Insurer Can Refuse Medical Payments in DUI Case
Appeals Court Ruling Involves 1998 Crash
POSTED: 1:44 p.m. EDT September 24, 2003
NEW HAVEN, Conn. — A federal appeals court has ruled in a Connecticut
case that being drunk while driving can mean the insurance company does
not have to pay medical bills.
National Health Insurance Co. does not have to pay $242,235 in medical
bills incurred by a 19-year-old Guilford man who was driving drunk when
he crashed his car in 1998, the 2nd U.S. Court of Appeals has ruled.
The court found the policy from National Health that excluded coverage
for expenses incurred as the result of intoxication is enforceable.
“It’s an important decision because the ruling reinforces Connecticut
public policy against drunken driving,” William H. Clendenen Jr., the
attorney for the Texas-based insurance company in the case said
Clendenen said the intoxication exclusion is a standard clause in
National Health’s policies, but some other companies do not have it.
John F. Wynne Jr., lawyer for plaintiffs Oliver Bishop III and his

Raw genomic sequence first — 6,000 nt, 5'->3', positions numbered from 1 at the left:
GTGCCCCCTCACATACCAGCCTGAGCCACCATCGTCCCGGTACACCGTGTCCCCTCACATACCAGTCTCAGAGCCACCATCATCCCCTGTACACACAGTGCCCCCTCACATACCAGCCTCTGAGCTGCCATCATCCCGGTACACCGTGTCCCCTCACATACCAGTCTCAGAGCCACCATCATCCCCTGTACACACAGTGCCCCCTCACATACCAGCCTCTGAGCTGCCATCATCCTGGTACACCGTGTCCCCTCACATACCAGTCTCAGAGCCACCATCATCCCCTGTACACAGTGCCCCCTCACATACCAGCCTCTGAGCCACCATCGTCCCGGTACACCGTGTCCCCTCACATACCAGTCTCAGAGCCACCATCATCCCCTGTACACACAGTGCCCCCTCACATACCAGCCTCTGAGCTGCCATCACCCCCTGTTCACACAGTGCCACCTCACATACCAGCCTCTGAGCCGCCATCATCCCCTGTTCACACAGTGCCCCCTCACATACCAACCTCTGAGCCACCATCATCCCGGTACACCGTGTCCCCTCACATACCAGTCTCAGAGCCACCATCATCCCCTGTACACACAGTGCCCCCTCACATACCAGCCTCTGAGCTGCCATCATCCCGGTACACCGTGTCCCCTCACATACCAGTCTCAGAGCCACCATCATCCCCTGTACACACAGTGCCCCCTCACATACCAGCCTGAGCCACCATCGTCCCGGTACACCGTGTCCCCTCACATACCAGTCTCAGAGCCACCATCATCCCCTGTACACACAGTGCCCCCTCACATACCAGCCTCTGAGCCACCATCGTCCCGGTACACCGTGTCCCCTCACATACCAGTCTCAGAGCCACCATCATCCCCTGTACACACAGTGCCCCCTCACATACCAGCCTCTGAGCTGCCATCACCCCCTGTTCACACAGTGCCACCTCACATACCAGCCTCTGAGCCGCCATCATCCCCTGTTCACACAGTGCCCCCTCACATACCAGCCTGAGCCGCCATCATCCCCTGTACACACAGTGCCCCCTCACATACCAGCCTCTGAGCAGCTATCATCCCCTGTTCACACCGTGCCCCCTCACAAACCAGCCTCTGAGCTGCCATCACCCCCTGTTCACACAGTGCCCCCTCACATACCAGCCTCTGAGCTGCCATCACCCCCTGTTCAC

son, Oliver Bishop IV, said the intoxication exclusion clause “is hardly
ever found in a group health insurance policy.”
Wynne said the case against the insurance company is over, but other
cases brought by the Bishops are pending, including one against the
insurance agent who sold Bishop the policy and one against the New Haven
liquor store where the underage Bishop made his purchases.
On March 14, 1998, Oliver Bishop IV, then 19, purchased a case of beer
and a half pint of liquor at a store in New Haven and went to a party in
Guilford, where he drank the alcohol, police said. Bishop got into an
accident early the next morning after he got into his pickup truck and
hit a stone wall and two trees, police said.